Hillary’s Supporters and Florida’s Primary Flop

Something is wrong.  These are our allies, and the level of mistrust and hatred is palpable.  But so is the level of denial (The Confluence):

Doesn’t look too good for him though. I love the stories from fellow conflucians about how they are responding to requests for donations from the DNC. I think Paul’s (plukasiak) was my favorite:

off topic, but…
Just got mail from the Obama campaign. So I wrote a check for $100, tore it in half, and am sending it along with this message…

Dear Senator Obama
On behalf of my friends in Florida, please find half a check for $100. Since your campaign saiid their votes should only count as half votes, I figure you’ll know what to do with half a check.
But, in case you need a hint – the RBC corruptly ensured your nomination while violating the DNC charter “sunshine” povisiions for meetings. In that spirit, you can take my half-check, and put it ‘where the sun don’t shine’.

Hillary Clinton ran in Florida against zero opponents.  If the Florida vote were to be in any way representative, it would have had to be a revote.  But at the same time, it is important Obama supporters recognize why the Florida situation is bullshit.  Its bullshit because the primary system we have let’s some states have an inordinate say in the process.  Florida tried to skip ahead in line, and got stuck arguing about whether or not it was caught doing anything wrong with the DNC.  Instead of acting like a sneaky kid in class, Floridians ought to join the rest of the country and demand that we do away with delegates, single-state primaries and conventions.  How about one national primary, popular vote only?  Hell, why not have that for the general?

This is the kind of thing we need to talk about, that we need to focus on.  Otherwise we can turn this quarrel about Florida into a debate over what caused us to lose to McCain.

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3 Responses

  1. Agreed, they seem to be acting like babies. They remind me of those soccer moms and dads that fight and get angry because they didn’t win. I just want to say get over it, it seems like everyone has moved on to the general election except these people.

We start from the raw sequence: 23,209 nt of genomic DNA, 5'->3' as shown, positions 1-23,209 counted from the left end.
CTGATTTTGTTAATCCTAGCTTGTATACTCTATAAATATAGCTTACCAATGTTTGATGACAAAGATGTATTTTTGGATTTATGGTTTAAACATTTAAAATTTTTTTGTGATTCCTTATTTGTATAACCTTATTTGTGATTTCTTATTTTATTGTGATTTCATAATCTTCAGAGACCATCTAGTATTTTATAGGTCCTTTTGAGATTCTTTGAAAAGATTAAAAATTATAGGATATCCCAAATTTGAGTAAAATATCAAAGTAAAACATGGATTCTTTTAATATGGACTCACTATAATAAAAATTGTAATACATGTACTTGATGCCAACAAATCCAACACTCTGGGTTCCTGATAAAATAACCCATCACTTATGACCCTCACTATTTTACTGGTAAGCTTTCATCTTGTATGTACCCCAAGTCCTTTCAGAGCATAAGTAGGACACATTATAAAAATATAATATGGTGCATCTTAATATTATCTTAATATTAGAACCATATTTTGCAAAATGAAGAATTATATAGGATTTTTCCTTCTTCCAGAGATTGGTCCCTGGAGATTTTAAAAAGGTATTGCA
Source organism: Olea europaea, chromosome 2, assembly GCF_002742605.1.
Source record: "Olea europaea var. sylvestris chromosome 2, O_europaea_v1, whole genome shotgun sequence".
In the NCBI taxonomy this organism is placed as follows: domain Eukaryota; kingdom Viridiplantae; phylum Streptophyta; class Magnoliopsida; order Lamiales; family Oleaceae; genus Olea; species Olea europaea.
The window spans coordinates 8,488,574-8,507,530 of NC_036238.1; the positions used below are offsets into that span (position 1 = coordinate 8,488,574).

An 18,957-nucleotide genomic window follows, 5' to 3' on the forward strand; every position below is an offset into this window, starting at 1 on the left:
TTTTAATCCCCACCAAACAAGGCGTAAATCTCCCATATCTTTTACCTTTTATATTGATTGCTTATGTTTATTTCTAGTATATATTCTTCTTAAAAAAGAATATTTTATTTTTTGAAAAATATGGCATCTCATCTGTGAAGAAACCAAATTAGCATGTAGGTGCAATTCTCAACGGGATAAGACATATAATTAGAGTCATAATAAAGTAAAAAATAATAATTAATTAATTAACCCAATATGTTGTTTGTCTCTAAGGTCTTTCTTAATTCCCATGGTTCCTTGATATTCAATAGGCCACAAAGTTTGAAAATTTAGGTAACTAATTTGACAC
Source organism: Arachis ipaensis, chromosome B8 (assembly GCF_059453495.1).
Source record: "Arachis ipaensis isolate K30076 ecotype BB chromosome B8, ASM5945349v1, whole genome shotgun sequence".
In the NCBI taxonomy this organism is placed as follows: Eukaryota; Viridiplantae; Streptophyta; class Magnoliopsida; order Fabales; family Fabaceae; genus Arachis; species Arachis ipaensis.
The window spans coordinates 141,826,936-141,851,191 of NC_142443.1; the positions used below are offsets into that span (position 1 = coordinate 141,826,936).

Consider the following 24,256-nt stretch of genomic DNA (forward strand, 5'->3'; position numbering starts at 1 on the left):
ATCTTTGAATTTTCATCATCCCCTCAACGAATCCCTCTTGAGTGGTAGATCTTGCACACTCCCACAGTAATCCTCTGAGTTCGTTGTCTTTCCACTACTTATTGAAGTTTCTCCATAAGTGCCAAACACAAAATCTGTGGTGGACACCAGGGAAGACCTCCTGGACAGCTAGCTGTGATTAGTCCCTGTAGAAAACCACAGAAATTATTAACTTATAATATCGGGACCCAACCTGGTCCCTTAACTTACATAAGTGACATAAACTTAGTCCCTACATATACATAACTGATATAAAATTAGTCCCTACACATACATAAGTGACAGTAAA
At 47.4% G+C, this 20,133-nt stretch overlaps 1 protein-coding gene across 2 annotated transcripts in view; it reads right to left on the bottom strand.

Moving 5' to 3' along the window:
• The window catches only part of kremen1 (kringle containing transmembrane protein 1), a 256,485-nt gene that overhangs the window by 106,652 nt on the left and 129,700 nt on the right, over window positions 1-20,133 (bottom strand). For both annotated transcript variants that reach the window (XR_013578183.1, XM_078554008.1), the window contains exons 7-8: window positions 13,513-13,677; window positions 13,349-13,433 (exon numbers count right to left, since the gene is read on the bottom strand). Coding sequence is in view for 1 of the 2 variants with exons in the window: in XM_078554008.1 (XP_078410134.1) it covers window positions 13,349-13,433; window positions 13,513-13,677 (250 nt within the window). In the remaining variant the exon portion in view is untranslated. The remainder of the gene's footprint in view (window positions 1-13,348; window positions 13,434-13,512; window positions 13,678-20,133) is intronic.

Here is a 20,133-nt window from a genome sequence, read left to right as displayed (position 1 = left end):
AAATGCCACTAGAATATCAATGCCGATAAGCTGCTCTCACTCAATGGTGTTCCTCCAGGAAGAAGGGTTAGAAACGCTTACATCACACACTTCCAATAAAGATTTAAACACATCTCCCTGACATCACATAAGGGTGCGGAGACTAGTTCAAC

2. Hillary Clinton ran in Florida against zero opponents.

    while I agree that Barack Obama himself is a “zero opponent”, I don’t think its fair to describe people like Edwards and the rest of the candidates whose names also appeared on the Florida ballot.

    And believe it or not, they have television and radio throughout Florida. Voters there were well aware of who was running, and what they stood for. The only thing that Floridians missed out on was the advertising barrage that accompanies political campaigns.

    Personally, I think that political ads make voters less informed — they are all about image, and not substance. Florida’s Democratic voters made their decisions based on substance, and not hype, and based on substance they voted overwhelmingly for Hillary Clinton.

    Obama was a ‘sero’ candidate because his campaign was all about the sizzle, and not about the steak. Without the chance to substitute hype for substance, the “zero candidate” is at a disadvantage — but I see that as a feature, not as a problem.

  3. Latest Quin. poll has Obama up in Florida by four.

    that lead can obviously shrink or disappear as the campaign progresses. (In fact, if it continues into August, you can expect Gov. Crist to get the nod as VP.) But better to be fighting from ahead, then behind.

    There are likely some dead-enders out there that will continue with their Hillary support, like there are dead-enders who will support Bush to the death. We should expect this out of democracy. If democracy is at least somewhat working, then people will think they will have a stake ini what occurs and they will become passionate (particularly that subset of the population, the partisans of both ends, who actually pay attention most if not all of the time). Perhaps it would be better if that were directed at parties rather than candidates or at ideas rather than either, but the idea of the independent citizen, detached and without passion debating ideals and policies, is a mirage. Anyway, while there are certainly dead enders, everything we know about partisan reinforcement suggest that they will be a tiny minority of voters; if you’re a Republican, you’re likely voting McCain, if you’re a Dem, you’re likely voting Obama (if you vote, that is).

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